Later arrivals to the fashion billionaire brigade were often those who created domestic brands that either dominated a product category or hit a major market demographic.
Ding Shizhong, president of Anta, and Lin Tianfu, chairman of Guirenniao, did just that in the sportswear and trainer categories. Similarly, Qiu Guanghe of Zhejiang Semir Garment Co was able to amass more than $4.3 billion thanks to his 7,500 Balabala stores selling childrenswear.
As one of China's largest jewellery manufacturers, Yu Awu turned Zhejiang Ming Jewellery into $1.59 billion worth of personal wealth. In cosmetics, a young flamboyant character called Leo Chen made $1.12 billion as the founder of Jumei International, which became one of China's largest online cosmetics retailers. And around the same time, Daphne Group’s billionaire founder Chen Hsien Min was selling affordable, trendy shoes.
Many other retailers, etailers and commercial property firms flourished later on as disposible income levels rose among Chinese consumers. Like Jacky Xu’s Ochirly and Trendiano fashion brands, a few other Chinese fashion billionaires managed to create household brand names along the way.
Zhu Chongyun’s Marisfrolg became a gold mine which allowed her to later acquire the Italian brand Krizia. And although Zhou Chengjian’s youth fashion retail chain Metersbonwe has been facing stiff competition from online rivals, he is still worth $1.7 billion thanks to that brand’s ubiquity in China.
A Different Market Reality
“The number of these billionaires operating in fashion will definitely go up in the future, but we won't have the kind of billionaires you have who are bosses of companies like Zara, H&M or Uniqlo and the richest individuals in their own countries. China's industrial environment is not the same and we can’t copy the SPA model (Specialty retailer of Private label Apparel) in the same way,” says Bedi Ye, editor-in-chief of Fashion Trend Digest.
Chinese market observers tend to make a clear distinction between China’s billionaire brand founders and their peers in the West. Besides the fact that the owners of Western fast fashion brands serve a global market rather than an exclusively domestic Chinese one, there are sometimes very different business motivations too.
“I’d say less than 10% of China’s fashion billionaires went into business because of a passion for it,” Bedi Ye adds. “They are all very money driven and some probably just felt forced into the industry because it looked highly profitable [as a trade that serves one of the three essentials of life, food, clothing and shelter],”
FHM China’s Yu Lingyuan agrees: “The first generation of Chinese garment entrepreneurs rarely talked about fashion awareness or a kind of love for it. Instead, it was about their early hardships because that’s the era they grew up in. But the second generation has gradually come to power now and I believe that China's garment industry will face significant changes, like the emergence of more brands like Erdos.”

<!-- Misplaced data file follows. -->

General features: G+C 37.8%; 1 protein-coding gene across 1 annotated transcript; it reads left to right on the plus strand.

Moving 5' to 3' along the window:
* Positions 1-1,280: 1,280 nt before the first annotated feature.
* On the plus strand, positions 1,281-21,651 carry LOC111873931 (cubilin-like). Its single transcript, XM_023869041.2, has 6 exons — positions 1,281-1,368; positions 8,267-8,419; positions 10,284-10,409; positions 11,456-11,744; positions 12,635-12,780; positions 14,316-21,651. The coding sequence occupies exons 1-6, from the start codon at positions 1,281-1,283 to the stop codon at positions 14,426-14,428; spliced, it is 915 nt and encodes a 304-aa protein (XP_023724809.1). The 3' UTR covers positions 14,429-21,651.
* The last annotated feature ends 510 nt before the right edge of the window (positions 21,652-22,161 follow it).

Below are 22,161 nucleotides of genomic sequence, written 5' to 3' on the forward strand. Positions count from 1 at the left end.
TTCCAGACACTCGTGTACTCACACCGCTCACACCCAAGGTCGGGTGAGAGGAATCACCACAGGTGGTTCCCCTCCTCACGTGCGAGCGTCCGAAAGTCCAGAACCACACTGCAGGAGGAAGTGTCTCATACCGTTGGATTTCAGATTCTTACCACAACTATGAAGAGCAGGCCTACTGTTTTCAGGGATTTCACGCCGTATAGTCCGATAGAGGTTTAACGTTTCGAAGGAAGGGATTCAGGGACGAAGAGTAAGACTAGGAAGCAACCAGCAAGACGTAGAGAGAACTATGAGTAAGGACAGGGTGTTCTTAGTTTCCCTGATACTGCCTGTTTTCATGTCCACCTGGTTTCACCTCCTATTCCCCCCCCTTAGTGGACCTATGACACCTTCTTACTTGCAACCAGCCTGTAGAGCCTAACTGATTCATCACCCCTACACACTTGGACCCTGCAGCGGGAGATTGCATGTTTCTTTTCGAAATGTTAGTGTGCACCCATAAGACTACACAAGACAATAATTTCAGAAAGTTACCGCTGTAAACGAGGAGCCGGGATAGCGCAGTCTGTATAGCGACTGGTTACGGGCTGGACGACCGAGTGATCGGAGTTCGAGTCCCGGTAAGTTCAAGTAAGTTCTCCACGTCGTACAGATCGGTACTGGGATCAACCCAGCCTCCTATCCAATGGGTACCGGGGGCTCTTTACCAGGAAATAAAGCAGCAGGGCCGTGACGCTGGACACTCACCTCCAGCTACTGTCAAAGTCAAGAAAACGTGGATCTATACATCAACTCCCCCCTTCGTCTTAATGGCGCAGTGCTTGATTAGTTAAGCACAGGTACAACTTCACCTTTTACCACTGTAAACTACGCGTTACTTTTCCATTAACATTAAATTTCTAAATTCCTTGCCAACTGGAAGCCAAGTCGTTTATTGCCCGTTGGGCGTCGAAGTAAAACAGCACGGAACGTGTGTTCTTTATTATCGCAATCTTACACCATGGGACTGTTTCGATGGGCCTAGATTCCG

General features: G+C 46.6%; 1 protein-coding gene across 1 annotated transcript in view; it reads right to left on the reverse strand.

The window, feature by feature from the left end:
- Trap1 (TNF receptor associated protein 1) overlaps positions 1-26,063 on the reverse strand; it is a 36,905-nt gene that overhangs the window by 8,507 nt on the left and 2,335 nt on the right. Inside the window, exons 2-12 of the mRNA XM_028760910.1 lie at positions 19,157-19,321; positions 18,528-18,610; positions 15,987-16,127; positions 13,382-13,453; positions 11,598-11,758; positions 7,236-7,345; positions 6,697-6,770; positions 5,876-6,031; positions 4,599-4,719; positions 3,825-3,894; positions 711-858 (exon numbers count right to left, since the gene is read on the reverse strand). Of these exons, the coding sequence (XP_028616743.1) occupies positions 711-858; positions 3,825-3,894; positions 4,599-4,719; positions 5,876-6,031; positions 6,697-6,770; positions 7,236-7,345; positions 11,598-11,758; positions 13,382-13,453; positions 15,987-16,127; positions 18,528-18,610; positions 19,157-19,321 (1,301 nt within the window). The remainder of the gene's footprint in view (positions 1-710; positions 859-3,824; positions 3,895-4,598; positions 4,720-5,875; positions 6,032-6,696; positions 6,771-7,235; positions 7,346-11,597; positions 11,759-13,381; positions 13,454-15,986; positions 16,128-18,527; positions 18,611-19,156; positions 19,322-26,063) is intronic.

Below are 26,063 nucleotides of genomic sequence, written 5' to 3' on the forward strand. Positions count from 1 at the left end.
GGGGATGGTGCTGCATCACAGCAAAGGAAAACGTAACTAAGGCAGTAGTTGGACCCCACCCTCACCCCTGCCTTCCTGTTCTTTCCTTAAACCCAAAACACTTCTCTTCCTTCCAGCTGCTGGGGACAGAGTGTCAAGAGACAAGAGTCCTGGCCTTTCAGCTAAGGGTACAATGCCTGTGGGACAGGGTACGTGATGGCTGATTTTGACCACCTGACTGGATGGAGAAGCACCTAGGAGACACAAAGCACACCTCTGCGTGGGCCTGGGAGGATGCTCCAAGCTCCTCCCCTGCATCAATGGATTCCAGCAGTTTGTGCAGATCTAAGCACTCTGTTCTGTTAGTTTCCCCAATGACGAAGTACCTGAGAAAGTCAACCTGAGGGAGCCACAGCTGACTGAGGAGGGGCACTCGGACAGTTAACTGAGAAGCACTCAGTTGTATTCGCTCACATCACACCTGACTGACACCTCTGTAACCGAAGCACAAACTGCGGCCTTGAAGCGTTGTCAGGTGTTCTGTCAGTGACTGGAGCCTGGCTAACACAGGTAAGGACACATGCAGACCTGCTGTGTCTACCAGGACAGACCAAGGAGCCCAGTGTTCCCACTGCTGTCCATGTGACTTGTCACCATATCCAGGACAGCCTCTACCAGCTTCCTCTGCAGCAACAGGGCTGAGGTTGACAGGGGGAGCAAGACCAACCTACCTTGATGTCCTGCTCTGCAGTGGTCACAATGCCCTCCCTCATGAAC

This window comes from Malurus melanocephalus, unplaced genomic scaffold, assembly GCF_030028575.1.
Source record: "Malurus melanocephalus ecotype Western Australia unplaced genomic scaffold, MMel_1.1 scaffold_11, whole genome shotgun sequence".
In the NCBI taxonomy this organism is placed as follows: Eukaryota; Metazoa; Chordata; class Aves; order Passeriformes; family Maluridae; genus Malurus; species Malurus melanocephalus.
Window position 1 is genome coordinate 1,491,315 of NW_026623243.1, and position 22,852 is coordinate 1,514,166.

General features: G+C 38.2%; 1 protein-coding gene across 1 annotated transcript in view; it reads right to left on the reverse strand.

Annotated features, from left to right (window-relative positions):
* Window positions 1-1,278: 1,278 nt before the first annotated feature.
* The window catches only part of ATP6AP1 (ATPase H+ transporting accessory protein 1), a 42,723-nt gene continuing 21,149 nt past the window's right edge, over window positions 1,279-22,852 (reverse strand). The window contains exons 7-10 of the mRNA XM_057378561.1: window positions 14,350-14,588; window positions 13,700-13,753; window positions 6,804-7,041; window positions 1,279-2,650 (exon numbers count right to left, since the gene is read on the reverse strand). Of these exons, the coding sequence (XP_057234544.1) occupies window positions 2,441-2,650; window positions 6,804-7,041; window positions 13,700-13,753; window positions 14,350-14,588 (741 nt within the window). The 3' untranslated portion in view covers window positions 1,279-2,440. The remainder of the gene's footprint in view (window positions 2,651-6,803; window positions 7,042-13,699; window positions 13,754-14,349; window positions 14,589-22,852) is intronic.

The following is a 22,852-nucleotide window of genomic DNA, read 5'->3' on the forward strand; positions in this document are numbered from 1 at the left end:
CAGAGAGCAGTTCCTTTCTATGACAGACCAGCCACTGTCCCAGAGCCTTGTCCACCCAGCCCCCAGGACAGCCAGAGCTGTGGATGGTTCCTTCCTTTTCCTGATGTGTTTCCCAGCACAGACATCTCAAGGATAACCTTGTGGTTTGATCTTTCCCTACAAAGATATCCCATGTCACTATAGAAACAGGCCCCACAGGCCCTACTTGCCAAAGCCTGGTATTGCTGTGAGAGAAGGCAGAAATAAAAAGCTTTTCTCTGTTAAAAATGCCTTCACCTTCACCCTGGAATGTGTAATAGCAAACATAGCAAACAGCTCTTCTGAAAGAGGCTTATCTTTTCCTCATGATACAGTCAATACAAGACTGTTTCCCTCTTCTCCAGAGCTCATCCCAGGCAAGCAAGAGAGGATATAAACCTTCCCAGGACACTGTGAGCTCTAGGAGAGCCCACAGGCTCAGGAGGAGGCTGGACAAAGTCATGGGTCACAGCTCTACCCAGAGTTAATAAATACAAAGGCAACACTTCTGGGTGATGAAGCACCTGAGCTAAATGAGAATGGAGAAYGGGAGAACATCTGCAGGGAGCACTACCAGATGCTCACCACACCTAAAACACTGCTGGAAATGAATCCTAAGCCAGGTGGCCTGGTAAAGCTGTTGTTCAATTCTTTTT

Indeed the rags to riches stories behind so many of China’s earlier fashion billionaires bear little resemblance to the younger generation of fashion tech entrepreneurs who have struck it rich since. The founders of flash sale site Vipshop.com, Eric Ya Shen and Arthur Xiaobo Hong Shen met while doing an MBA, while the founder of the designer e-tailer Xiu.com, George Ji Wenhong also comes from a well-off, educated background.
“Some of today’s fashion billionaires do love fashion though of course,” says Showroom Shanghai’s Lin. “Zhu Chongyun from Marisfolg has started a more artisanal label using her own name [which is based on ancient Chinese designs] and Zhou Chenjian from Metersbonwe has the biggest personal collection of ancient Chinese garments and ethnic costumes around. He’s even built a museum for it.”
“Anyway, keep in mind that compared to the mainstream fashion world that we’re used to, these guys had to be very bold, often lacking experience, and be super quick to respond to changes in the market while building guanxi (“relationships”) with malls, department stores and government officials from nothing all at the same time,” he adds.
Having good guanxi is essential for anyone doing business in China, but it is especially so for those operating at the pinnacle of a given industry.
Little surprise then that several fashion retail billionaires began their careers as civil servants like Nanjing Central Emporium department store’s owner Zhu Yicai, and Yuan Yafei, the chairman of Sanpower Group, the firm operating Nanjing Xinjiekou department store chain (which acquired the UK’s House of Fraser last year).
It is much easier to build a network of loyal officials around yourself for a future in business when you have experienced working in the government as billionaire businessman He Jinming did, before forming his Renrele Commercial Group, which controls a chain of department stores.
But in China’s often opaque business environment, the web of patronage around guanxi can get dangerously tangled for wealthy businessmen who suddenly find themselves hanging on by a thread — circumstances that billionaire Song Zuowen knows all too well after being accused of bribery in a Chinese court case last year. Song’s Nanshan Group, which operates the Shandong Nanshan Fabric and Garment Company, is one of about 70 listed companies that were implicated in Chinese President Xi Jinping’s campaign against graft.
“It will get harder and harder to create more fashion billionaires now. The environment has changed so much,” says Shanghai Showroom’s Lin, referring to a new reality being moulded by forces like China’s slowing economy, its increasingly competitive fashion retail market and the rise of new markets that are beginning to rival China as attractive bases for manufacturing.
“There are still tons of fashion companies making multi-millions of dollars in annual revenue out there in China, but they’re the kind without much brand awareness for the masses. If their owners want any chance of getting as rich as the ones who got rich during China’s market emergence, then they’re going to have to rethink their notion of fashion brands and redefine more than a few of their strategies too.”